Machado-Joseph disease (MJD), also referred to as spinocerebellar ataxia Type 3 (SCA3), is one of approximately 30 recognized, dominantly inherited forms of ataxia. Ataxia is a general term meaning lack of muscle control or coordination.
Soon after the gene defect was discovered, a hereditary ataxia in European families known as SCA3 was found to be caused by the exact same mutation. Thus, SCA3 and MJD are the same disorder.
Physicians diagnose MJD by recognizing the symptoms of the disease and by taking a family history. They ask detailed questions about family members who show (or showed) symptoms of the disease, the kinds of symptoms seen in these relatives, the age(s) of disease onset, and the progression and severity of symptoms. A definitive diagnosis of MJD can be made only with a genetic test. The genetic test for MJD (SCA3) is highly accurate.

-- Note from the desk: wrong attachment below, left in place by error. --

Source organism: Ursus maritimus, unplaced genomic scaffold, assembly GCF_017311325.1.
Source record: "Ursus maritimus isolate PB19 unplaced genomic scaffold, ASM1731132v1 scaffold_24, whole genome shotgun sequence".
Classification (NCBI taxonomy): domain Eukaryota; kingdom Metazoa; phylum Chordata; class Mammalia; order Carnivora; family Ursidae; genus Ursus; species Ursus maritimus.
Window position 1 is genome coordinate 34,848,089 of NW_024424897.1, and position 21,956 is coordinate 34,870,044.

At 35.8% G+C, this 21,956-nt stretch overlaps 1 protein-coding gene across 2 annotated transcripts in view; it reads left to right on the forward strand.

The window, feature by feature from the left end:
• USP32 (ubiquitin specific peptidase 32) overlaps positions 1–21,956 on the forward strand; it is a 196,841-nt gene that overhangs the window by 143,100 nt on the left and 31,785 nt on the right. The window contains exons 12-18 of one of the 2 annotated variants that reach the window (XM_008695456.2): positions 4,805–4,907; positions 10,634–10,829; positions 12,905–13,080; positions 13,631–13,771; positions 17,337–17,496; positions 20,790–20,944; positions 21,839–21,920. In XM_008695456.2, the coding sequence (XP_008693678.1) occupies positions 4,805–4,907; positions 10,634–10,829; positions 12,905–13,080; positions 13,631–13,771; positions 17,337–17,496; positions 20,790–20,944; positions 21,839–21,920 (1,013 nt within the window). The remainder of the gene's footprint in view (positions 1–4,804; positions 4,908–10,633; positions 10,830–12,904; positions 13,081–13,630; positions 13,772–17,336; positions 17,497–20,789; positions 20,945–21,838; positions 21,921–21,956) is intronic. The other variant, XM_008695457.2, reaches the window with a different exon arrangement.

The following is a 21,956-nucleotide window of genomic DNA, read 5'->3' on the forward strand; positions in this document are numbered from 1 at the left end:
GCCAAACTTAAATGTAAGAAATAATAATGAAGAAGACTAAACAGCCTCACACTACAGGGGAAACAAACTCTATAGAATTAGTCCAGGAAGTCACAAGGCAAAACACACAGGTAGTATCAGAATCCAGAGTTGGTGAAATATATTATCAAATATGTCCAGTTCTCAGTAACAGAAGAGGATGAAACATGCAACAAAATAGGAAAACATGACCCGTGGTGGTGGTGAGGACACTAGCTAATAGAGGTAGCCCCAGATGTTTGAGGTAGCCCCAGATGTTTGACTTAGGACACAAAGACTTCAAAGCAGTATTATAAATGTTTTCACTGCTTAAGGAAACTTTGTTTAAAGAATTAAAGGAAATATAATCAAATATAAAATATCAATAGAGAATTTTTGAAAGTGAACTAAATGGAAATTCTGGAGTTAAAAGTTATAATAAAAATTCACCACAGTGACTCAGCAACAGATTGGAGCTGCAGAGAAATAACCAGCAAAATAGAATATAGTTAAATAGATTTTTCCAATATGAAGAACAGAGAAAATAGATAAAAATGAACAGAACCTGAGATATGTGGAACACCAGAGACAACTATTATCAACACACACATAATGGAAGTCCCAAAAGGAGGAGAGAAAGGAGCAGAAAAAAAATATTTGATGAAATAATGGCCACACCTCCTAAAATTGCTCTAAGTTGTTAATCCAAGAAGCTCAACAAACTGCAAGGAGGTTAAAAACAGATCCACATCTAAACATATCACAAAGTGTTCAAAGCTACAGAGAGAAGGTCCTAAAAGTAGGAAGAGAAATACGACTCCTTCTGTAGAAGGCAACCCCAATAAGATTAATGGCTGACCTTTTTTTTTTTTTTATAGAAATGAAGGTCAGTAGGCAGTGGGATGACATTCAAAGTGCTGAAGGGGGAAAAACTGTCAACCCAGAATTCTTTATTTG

Those who are at risk for MJD (i.e. have an affected parent) but do not have any symptoms can undergo presymptomatic testing to determine whether they carry the disease allele (and thus will later develop the disease). Obtaining presymptomatic testing is a highly personal decision that at-risk individuals should make only after fully considering the potential pros and cons. Many at-risk persons choose not to undergo this test out of concern for job discrimination and difficulty in obtaining or maintaining insurance, among other reasons.
MJD is incurable, but some symptoms of the disease can be treated. The treatment options considered are levodopa therapy (used in treating individuals with Parkinson’s disease), botulinum toxin and physiotherapy.
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